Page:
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Emerging trends in gerontology and geriatrics: implications for the self-care of the elderly.

Publikation: Bidrag til tidsskriftTidsskriftartikelForskningfagfællebedømt

Standard

Emerging trends in gerontology and geriatrics: implications for the self-care of the elderly. / Hickey, T; Dean, K; Holstein, B E.

I: Social Science & Medicine, Bind 23, Nr. 12, 1986, s. 1363-9.

Publikation: Bidrag til tidsskriftTidsskriftartikelForskningfagfællebedømt

Harvard

Hickey, T, Dean, K & Holstein, BE 1986, 'Emerging trends in gerontology and geriatrics: implications for the self-care of the elderly.', Social Science & Medicine, bind 23, nr. 12, s. 1363-9.

APA

Hickey, T., Dean, K., & Holstein, B. E. (1986). Emerging trends in gerontology and geriatrics: implications for the self-care of the elderly. Social Science & Medicine, 23(12), 1363-9.

Vancouver

Hickey T, Dean K, Holstein BE. Emerging trends in gerontology and geriatrics: implications for the self-care of the elderly. Social Science & Medicine. 1986;23(12):1363-9.

Author

Hickey, T ; Dean, K ; Holstein, B E. / Emerging trends in gerontology and geriatrics: implications for the self-care of the elderly. I: Social Science & Medicine. 1986 ; Bind 23, Nr. 12. s. 1363-9.

Bibtex

@article{a2decfa09b6b11dd86a6000ea68e967b,
title = "Emerging trends in gerontology and geriatrics: implications for the self-care of the elderly.",
abstract = "Increases in the world's older population have posed a significant challenge to available health care resources. For many older people, informal initiatives represent a necessary, rather than an optional health care strategy in the absence of alternatives. Those individuals with the greatest health and economic dependencies are often held responsible for their reliance on subsidized long-term care services. This tendency to blame the victim appears to transcend fundamental philosophic differences which have traditionally distinguished some collectivist and individualist societies. Although health care has been viewed traditionally by health professionals as their domain, self-care and lay initiatives have recently been recognized by professionals as important to the health care of different population groups including older people. The concept of self-care has been used in various ways by different people to describe a wide range of personal health behaviors encompassing lay care, self-help, enlightened consumerism, and various preventive measures as antidotes to the impairments of old age. This paper reports some of the outcomes of an international project which reviewed geriatric self-care in different countries and health care systems. Various influences on the evolution of interest in geriatric self-care were identified including: similarities and differences in health care systems: demographic changes; cohort differences; the emergence of professionals with specialized training in geriatric health care; and, the salience of biomedical models in addressing the health problems of aging. The role of professionals, especially those trained in geriatrics, is examined with an acknowledgment of the importance of a self-care strategy that is independent of professional dominance.(ABSTRACT TRUNCATED AT 250 WORDS)",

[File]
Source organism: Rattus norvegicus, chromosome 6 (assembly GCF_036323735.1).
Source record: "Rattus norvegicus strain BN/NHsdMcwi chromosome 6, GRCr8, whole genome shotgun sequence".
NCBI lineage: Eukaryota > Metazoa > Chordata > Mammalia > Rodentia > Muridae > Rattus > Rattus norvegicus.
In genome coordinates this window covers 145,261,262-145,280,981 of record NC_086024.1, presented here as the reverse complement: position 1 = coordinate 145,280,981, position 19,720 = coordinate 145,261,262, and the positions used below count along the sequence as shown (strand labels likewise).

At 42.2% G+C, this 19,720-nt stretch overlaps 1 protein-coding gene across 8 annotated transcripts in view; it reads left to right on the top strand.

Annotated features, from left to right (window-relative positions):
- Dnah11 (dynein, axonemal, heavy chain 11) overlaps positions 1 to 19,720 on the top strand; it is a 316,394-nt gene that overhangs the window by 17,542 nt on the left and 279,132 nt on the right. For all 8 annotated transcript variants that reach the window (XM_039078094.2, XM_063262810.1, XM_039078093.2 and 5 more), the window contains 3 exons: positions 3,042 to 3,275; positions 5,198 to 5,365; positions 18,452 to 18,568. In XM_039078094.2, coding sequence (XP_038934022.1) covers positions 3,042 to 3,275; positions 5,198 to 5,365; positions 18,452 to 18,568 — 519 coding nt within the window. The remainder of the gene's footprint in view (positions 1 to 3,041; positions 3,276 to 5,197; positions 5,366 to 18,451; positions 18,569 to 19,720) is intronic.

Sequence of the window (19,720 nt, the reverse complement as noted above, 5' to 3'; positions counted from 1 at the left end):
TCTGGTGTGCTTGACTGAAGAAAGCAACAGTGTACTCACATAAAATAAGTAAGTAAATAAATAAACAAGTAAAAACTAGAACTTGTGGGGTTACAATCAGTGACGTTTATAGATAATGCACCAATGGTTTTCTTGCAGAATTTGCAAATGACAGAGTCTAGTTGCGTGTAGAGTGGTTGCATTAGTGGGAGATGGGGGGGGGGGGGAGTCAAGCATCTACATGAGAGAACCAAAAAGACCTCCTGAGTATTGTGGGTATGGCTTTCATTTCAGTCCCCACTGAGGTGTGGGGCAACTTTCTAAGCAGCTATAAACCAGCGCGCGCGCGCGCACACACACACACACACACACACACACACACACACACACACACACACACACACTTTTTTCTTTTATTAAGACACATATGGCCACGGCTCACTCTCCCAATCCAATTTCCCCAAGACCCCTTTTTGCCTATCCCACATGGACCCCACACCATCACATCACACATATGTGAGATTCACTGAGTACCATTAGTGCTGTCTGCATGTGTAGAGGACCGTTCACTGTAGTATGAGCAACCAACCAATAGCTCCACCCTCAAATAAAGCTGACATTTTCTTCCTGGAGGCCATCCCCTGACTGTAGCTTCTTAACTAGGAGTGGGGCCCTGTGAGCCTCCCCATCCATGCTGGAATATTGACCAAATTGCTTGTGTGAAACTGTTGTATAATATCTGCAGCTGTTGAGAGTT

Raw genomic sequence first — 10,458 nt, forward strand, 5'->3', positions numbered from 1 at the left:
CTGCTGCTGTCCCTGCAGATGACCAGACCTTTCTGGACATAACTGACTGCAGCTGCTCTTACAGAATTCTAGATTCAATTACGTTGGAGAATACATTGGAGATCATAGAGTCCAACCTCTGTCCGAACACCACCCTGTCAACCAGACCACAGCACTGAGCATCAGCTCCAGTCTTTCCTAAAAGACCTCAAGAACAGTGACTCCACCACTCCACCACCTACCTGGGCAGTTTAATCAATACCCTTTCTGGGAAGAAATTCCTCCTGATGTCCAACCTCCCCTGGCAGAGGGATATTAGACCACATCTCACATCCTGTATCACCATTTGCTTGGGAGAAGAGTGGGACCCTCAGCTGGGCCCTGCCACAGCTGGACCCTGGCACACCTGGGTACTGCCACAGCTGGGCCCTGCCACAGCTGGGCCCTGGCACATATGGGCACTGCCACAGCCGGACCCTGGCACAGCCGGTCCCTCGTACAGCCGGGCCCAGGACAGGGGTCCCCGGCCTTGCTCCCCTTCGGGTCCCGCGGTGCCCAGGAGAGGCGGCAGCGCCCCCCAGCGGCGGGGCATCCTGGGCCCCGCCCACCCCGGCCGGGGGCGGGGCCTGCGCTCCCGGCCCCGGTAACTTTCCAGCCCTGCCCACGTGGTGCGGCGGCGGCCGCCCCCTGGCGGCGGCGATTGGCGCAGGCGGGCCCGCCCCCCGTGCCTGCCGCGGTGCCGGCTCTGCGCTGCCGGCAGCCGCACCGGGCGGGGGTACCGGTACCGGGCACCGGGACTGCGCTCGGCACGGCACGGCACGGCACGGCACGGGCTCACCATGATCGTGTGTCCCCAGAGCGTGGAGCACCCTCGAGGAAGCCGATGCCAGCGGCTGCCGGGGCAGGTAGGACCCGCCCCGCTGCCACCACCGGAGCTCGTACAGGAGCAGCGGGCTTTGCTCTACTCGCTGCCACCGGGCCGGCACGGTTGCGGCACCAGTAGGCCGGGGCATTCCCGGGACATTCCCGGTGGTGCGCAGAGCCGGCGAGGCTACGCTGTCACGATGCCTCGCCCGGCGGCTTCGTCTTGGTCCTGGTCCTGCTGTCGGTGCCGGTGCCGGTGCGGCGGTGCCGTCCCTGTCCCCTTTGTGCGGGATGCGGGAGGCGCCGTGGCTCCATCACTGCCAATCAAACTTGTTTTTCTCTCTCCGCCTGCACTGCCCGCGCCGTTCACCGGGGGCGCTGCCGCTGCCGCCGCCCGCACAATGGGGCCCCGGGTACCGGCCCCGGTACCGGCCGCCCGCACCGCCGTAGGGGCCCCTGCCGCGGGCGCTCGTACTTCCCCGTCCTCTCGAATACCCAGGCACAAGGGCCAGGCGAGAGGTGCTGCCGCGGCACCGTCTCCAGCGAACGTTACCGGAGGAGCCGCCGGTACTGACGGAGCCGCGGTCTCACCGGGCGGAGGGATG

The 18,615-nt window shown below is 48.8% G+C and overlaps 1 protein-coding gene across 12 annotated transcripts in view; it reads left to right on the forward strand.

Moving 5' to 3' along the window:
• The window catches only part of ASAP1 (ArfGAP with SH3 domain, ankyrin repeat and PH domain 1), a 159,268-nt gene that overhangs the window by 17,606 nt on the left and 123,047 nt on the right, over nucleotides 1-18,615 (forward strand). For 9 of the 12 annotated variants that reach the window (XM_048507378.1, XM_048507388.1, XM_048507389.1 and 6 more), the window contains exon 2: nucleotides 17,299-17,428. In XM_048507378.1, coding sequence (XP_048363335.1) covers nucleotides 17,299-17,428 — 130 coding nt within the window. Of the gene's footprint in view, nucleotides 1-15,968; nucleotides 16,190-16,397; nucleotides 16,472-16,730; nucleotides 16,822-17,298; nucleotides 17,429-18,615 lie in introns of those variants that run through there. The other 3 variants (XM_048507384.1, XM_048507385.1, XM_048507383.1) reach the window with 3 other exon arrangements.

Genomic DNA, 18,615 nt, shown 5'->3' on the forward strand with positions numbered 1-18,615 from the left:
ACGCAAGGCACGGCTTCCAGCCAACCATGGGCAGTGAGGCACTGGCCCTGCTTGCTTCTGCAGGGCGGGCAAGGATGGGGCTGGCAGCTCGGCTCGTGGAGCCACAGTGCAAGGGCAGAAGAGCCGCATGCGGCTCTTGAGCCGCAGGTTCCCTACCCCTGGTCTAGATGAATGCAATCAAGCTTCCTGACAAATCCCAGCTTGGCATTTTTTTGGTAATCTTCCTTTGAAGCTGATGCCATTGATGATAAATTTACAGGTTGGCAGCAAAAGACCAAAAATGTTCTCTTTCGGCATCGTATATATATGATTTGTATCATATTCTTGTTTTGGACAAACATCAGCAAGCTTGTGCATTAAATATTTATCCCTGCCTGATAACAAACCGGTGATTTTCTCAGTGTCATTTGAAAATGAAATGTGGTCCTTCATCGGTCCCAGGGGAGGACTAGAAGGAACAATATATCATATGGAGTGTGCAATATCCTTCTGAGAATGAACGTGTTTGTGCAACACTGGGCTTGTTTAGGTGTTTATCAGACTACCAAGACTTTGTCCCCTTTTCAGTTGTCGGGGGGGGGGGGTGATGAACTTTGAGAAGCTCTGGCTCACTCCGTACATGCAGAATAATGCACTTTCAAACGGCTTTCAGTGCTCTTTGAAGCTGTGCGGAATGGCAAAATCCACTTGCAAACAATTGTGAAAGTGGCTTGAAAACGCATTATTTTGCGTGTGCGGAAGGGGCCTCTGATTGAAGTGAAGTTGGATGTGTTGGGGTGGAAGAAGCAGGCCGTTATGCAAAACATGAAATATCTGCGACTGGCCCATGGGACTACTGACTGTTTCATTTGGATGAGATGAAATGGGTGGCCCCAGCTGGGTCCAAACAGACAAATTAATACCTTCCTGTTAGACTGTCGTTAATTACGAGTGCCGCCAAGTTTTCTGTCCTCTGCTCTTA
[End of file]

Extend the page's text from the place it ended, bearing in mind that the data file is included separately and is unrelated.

author = "T Hickey and K Dean and Holstein, {B E}",
note = "Keywords: Aged; Demography; Geriatrics; Health Services for the Aged; Humans; Public Policy; Self Care; Social Environment",
year = "1986",
language = "English",
volume = "23",
pages = "1363--9",
journal = "Social Science & Medicine",
issn = "0277-9536",
publisher = "Pergamon Press",
number = "12",

}

RIS

TY - JOUR

T1 - Emerging trends in gerontology and geriatrics: implications for the self-care of the elderly.

AU - Hickey, T

AU - Dean, K

AU - Holstein, B E

N1 - Keywords: Aged; Demography; Geriatrics; Health Services for the Aged; Humans; Public Policy; Self Care; Social Environment